“We visited Kaithal, an administrative center in Haryana, in May 2013 where shortly before police had arrested people engaged in solidarity actions in support of the Maruti Suzuki workers. They were rounded up and put into jail in abysmal conditions. The delegation visited a jail and a police commissioner.

“The commissioner had a basic line: the Maruti Suzuki workers were guilty (of the murder and other grave criminal charges laid against them) and, the people who blocked the road to protest in their defence were also guilty. There was absolutely no effort to take into consideration the rights of protesters and there was a fixed opinion among the employers, the police, and the Labor Department around this. It really revolved around the issue I pointed out earlier, the importance that the Indian ruling class attaches to foreign investment. They would stop at nothing to ensure that that business-friendly environment is safeguarded.”

This reporter pointed out that this is the official policy of all the capitalist parties whether it is the Congress Party, the traditional party of the Indian ruling class, which led the Haryana and the national government during the height of the persecution of the Maruti Suzuki workers, or Narendra Modi and his Hindu-chauvinist BJP, which came to power at the centre in May 2014.

“I would argue that the Modi government is probably worse on this question,” said Ness. “But, yes, there really is no difference between both parties, and even some of the regional parties on the question of workers’ right to organize. There is very little justice in that system especially towards workers.”

Ness described the young workers who labor in the new Special Economic Zones (SEZ) and Export Processing Zones (EPZ) that surround India’s mega-cities. “In Delhi and Haryana, for example, many workers are from Bihar and parts of Uttar Pradesh and beyond. They come from rural villages and, in many cases, are forced to go to the cities to survive when the farms no longer have work for them.”

Pointing to their conditions, Ness said, “You have high levels of pollution, almost unbearable, and slums all around. Most workers in these zones are contract workers who are unemployed for much of the year. It depends on the zone, but a lot of the workers who are employed in the factories go to the Indian Technology Institute to get formal training. But by the time they are aged 30 to 35 the companies want to dispose of them because their wages will have risen.

“Even workers who have been trained with high levels of skill have been turned into contract workers. Some of the other zones have even poorer conditions. Around Chennai you have workers who by the age of 25 have become expendable to their employers. The work life of an Indian worker in these sectors is from age 18 to 25, and in some cases, up to 35. Then your life as a worker in these kind of facilities is over. Then you become further marginalized as a contract worker.”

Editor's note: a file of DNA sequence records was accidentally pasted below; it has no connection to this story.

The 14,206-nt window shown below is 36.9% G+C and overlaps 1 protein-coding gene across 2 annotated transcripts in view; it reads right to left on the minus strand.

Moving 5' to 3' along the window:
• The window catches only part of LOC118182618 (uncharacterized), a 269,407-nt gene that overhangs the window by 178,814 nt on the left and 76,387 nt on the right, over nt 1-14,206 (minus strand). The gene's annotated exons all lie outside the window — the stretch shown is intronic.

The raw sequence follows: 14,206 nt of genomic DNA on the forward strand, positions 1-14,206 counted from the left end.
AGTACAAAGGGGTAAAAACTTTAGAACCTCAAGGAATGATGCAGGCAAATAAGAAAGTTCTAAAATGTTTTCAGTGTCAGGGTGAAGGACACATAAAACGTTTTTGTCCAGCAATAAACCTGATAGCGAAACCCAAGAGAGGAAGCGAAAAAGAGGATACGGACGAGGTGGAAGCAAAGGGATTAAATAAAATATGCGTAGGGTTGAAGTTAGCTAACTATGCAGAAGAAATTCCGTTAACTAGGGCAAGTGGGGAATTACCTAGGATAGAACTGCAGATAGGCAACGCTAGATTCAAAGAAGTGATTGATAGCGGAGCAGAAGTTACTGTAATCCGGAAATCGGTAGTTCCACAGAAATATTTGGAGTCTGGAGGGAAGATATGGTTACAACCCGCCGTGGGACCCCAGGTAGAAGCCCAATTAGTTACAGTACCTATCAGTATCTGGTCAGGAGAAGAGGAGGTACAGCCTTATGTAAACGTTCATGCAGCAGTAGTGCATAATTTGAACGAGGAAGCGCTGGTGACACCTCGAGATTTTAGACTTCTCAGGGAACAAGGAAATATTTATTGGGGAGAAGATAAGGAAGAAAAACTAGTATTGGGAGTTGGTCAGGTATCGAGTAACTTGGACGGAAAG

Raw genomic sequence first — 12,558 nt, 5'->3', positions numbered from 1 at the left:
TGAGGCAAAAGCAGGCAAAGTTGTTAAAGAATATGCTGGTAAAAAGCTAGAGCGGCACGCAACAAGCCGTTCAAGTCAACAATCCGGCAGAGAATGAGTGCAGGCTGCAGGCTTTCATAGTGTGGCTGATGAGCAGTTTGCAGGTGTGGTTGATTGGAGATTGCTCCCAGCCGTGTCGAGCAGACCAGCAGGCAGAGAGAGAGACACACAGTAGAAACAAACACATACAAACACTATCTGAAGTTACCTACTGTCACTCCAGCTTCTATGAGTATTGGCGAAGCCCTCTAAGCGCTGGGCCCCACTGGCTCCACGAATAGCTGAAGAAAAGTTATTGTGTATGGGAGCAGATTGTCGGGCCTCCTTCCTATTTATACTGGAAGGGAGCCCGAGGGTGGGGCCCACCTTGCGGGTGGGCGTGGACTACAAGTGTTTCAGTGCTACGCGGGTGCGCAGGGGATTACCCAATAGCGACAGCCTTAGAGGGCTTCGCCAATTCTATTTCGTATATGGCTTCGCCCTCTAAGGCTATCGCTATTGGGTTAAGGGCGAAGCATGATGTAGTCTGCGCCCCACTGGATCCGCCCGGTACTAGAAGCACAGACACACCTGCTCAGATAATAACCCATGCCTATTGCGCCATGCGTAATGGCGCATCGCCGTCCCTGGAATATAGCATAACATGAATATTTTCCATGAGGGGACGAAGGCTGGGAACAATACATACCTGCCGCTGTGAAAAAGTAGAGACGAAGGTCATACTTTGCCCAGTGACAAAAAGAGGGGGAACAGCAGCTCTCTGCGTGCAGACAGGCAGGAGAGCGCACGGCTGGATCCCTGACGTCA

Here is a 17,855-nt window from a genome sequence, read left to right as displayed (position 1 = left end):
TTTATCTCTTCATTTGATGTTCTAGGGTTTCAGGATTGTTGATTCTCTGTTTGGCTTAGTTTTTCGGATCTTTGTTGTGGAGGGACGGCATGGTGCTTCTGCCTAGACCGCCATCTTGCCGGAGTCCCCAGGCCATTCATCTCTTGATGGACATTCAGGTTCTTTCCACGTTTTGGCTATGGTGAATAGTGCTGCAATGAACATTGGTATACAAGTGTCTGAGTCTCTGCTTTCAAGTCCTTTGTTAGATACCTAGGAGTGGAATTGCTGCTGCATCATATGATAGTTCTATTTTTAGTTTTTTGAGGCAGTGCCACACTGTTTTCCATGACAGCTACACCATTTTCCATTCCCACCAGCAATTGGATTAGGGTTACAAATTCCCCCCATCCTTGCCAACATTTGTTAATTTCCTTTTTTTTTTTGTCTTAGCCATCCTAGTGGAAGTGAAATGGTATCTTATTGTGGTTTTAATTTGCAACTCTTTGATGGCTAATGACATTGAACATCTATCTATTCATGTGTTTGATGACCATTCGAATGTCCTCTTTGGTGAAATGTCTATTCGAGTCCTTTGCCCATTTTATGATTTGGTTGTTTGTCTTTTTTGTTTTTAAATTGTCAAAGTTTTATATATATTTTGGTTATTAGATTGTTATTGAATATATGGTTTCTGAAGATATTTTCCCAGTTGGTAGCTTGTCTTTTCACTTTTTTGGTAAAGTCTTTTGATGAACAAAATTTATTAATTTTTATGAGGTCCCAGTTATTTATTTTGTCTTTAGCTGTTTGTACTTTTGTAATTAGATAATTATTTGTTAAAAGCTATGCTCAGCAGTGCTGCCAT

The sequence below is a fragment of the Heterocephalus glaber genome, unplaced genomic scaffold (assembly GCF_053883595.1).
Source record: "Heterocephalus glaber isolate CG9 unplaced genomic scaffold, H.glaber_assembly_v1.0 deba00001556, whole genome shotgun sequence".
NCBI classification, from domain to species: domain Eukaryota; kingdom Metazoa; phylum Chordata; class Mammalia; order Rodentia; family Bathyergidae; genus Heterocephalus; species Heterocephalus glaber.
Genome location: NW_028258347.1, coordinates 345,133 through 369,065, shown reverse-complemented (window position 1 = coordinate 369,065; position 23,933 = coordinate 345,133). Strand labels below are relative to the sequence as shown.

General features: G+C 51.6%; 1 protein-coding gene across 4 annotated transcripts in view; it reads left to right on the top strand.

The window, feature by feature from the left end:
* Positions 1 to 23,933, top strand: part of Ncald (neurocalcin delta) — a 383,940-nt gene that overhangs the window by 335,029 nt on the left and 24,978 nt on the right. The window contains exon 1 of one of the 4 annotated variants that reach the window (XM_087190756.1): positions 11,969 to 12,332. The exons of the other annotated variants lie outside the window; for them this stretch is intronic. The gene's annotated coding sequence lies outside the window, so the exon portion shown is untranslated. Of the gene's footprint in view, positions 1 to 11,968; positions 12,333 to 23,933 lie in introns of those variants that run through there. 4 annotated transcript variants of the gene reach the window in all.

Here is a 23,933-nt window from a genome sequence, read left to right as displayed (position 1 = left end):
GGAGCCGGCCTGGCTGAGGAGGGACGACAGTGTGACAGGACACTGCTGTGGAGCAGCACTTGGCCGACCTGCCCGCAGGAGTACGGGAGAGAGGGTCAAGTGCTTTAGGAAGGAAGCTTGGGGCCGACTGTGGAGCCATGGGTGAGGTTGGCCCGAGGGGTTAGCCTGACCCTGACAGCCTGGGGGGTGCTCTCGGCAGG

These are the conditions that led the Maruti Suzuki workers to repeatedly mount protests and strikes. “There have been efforts over the last 12 to 15 years to organize unions, first at the original plant in Gurgaon and then in the Manesar plant, which was opened in 2006. At the first plant, it ended with the creation of a company dominated union, the Maruti Udyog Kamgar Union (MUKU). At the newer plant there were continuous efforts, starting in 2009, by workers to organize into independent unions, which culminated in 2012 with the establishment of the Maruti Suzuki Workers Union (MSWU).”

The traditional unions, Ness said, have proven incapable of organizing contract workers, which make up 94 percent of India’s workforce, because of “the degree to which the Indian state prevents the mobilization of workers in these newly advancing industrial sectors.”

This reporter suggested that an even more significant reason is that the major labor federations, including the Stalinist-led Centre of India Trade Unions (CITU) and All-India Trade Union Congress (AITUC), are frightened by and hostile to the militant strivings of these young contract workers. This is because the Communist Party of India (CPI) and the Communist Party of India (Marxist) or CPM have repeatedly aligned with the Congress Party, including to prop up a Congress-led national government from 2004-08, and share it and the Indian bourgeoisie’s program of making India into a cheap-labour hub for global capital.

Ness replied, “I would argue that the existing unions, irrespective of their political orientation, are at best social democratic and that they are not communist or engage in the type of policies they espouse. That was certainly true of the CITU union, whose party (the CPM) was in power in West Bengal for years, and no longer has any base whatsoever.”